April 13, 1961
MCKEON UNEMPLOYMENT COMPENSATION CASE.
Appeal, No. 100, Oct. T., 1961, by claimant, from order of Unemployment Compensation Board of Review, No. B-60192, in re claim of Robert F. McKeon. Order affirmed.
Murry Powlen, for appellant.
Sydney Reuben, Assistant Attorney General, with him Anne x. Alpern, Attorney General, for Unemployment Compensation Board of Review, appellee.
Before Rhodes, P.j., Ervin, Wright, Woodside, Watkins, Montgomery, and Flood, JJ.
[ 195 Pa. Super. Page 71]
OPINION BY WOODSIDE, J.
The appellant was denied unemployment compensation because the Board of Review found his unemployment was due to his discharge for willful misconduct connected with his work. See § 402(e) of the Unemployment Compensation Law, 43 P.S. § 802(e). Prior to the decision of the board, the bureau and a referee also denied the appellant compensation for the same reason.
The claimant had been a provisional or probational employe of the federal government at the United States Naval Supply Depot, Mechanicsburg. On March 4, 1959, he was discharged from his employment because of his failure to disclose a prior discharge, and the insufficiency of his reasons offered to explain this inaccuracy. The reason for the termination of his service was made available to the Pennsylvania unemployment authorities by the federal employing department as required by § 1507(a) of the Federal Social Security Act, as amended, 42 U.S.C.A. § 1367. This section of the federal act further provides that a finding concerning the reason for termination of the service of the claimant shall be final and conclusive upon the state agency with respect to the claimant's entitlement to compensation.
The Pennsylvania compensation authorities must accept as a fact that the claimant was discharged from his job because of his failure to disclose a prior discharge and the insufficiency of his reasons offered to explain this inaccuracy. The Pennsylvania authorities must then determine whether, under Pennsylvania law, this conduct for which the claimant was discharged constituted willful misconduct connected with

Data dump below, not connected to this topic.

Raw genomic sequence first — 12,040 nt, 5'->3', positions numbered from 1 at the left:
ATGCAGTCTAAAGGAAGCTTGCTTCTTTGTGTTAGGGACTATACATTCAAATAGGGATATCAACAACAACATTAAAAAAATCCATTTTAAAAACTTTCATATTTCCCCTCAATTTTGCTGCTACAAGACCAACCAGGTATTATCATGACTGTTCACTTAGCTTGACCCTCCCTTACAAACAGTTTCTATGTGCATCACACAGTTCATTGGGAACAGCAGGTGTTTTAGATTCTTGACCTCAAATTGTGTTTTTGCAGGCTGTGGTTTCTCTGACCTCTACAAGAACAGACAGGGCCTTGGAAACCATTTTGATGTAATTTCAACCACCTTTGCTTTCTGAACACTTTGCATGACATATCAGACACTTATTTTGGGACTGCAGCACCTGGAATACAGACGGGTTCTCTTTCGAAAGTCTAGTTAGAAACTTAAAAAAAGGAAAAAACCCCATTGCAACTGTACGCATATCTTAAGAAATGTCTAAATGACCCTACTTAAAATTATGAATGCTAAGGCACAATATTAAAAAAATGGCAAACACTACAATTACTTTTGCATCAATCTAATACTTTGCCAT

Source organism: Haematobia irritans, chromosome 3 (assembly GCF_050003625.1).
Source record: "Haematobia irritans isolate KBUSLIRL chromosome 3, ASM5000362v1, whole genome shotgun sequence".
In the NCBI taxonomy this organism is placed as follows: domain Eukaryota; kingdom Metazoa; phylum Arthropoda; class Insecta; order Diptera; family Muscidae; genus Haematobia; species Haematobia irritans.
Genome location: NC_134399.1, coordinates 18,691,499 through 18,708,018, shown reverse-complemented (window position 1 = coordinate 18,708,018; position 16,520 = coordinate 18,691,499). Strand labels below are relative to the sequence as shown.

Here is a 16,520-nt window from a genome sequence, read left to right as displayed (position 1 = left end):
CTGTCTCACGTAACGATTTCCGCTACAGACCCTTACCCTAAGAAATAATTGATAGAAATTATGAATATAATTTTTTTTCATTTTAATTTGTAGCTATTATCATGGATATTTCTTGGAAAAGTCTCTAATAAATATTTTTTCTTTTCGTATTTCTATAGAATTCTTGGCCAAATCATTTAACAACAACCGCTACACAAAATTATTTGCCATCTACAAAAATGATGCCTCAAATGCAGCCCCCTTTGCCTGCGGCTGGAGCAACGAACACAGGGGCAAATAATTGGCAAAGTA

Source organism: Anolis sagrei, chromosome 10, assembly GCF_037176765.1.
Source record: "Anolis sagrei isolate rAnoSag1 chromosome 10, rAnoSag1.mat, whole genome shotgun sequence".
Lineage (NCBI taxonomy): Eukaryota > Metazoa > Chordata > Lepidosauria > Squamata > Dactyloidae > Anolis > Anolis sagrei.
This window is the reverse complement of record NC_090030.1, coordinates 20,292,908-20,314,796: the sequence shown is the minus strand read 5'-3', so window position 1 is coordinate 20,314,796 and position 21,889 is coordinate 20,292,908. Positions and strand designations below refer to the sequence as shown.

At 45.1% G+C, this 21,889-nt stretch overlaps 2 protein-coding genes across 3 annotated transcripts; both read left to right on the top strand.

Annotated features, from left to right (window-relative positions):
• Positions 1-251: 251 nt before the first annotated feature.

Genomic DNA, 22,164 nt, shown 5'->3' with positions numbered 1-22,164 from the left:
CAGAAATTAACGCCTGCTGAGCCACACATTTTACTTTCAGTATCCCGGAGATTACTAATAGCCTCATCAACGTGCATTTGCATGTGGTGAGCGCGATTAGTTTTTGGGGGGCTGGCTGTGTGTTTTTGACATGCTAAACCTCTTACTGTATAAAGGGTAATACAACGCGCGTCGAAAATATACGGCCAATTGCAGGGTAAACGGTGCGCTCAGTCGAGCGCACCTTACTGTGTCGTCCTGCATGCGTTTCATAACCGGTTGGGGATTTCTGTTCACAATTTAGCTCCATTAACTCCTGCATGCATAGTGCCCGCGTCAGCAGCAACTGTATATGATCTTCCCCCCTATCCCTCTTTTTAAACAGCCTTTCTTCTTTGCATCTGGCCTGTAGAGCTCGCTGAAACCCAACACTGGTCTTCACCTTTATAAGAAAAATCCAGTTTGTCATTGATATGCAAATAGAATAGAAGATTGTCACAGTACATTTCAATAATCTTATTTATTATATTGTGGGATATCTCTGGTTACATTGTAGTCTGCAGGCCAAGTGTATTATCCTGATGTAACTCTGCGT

[ 195 Pa. Super. Page 72]
his work. Neumeyer Unemployment Compensation Case, 187 Pa. Superior Ct. 321, 144 A.2d 606 (1958).
"Willful misconduct" is not defined in the Pennsylvania Unemployment Compensation statute, but this Court has held it to comprehend an act of wanton or willful disregard of the employer's interests, a deliberate violation of the employer's rules, a disregard of standards of behavior which the employer has a right to expect of an employe, or negligence indicating an intentional disregard of the employer's interest or of the employe's duties and obligations to the employer. "Willful misconduct" does not necessarily require actual intent to wrong the employer. If there is a conscious indifference to the perpetration of a wrong, or a reckless disregard of the employe's duty to his employer he can be discharged for "willful misconduct" conduct" and will be denied benefits. Gagliardi Unemployment Compensation Case, 186 Pa. Superior Ct. 142, 147, 148, 141 A.2d 410 (1958); Detterer Unemployment Compensation Case, 168 Pa. Superior Ct. 291, 294, 295, 77 A.2d 886 (1951); Cecchini Unemployment Compensation Case, 188 Pa. Superior Ct. 247, 146 A.2d 615 (1958).
The evidence establishes that the claimant was discharged by the federal agency due to an omission in his application for employment which was not explained to the satisfaction of the federal authorities. The certified finding of the federal agency was alone sufficient to support the board's conclusion that the claimant's unemployment was due to willful misconduct in connection with his work. However, the board had additional evidence establishing that the claimant had previously applied for federal employment without revealing the prior discharge, and was then cautioned by letter "to exercise extreme care in answering fully and truthfully all questions called for in any future applications or documents you may file
[ 195 Pa. Super. Page 73]
with the Civil Service Commission or with other government agencies. Your failure to do so in the future may well result in your removal from Federal Service and the imposition of drastic penalties by the Civil Service Commission."
The claimant contends the work separation which he failed to reveal in his two applications was not a "discharge" and should not have been noted on his federal employment record as such. The truth is that the separation was listed on his record as a discharge, that he knew it was so considered by the federal authorities, and that he was told to note it on any future applications for employment with the federal government. His failure to do so was willful misconduct. If the original work separation from federal employment was not a discharge, he should have satisfied the federal authorities that this was a fact; it is not an issue to be determined by the Pennsylvania authorities in this case.
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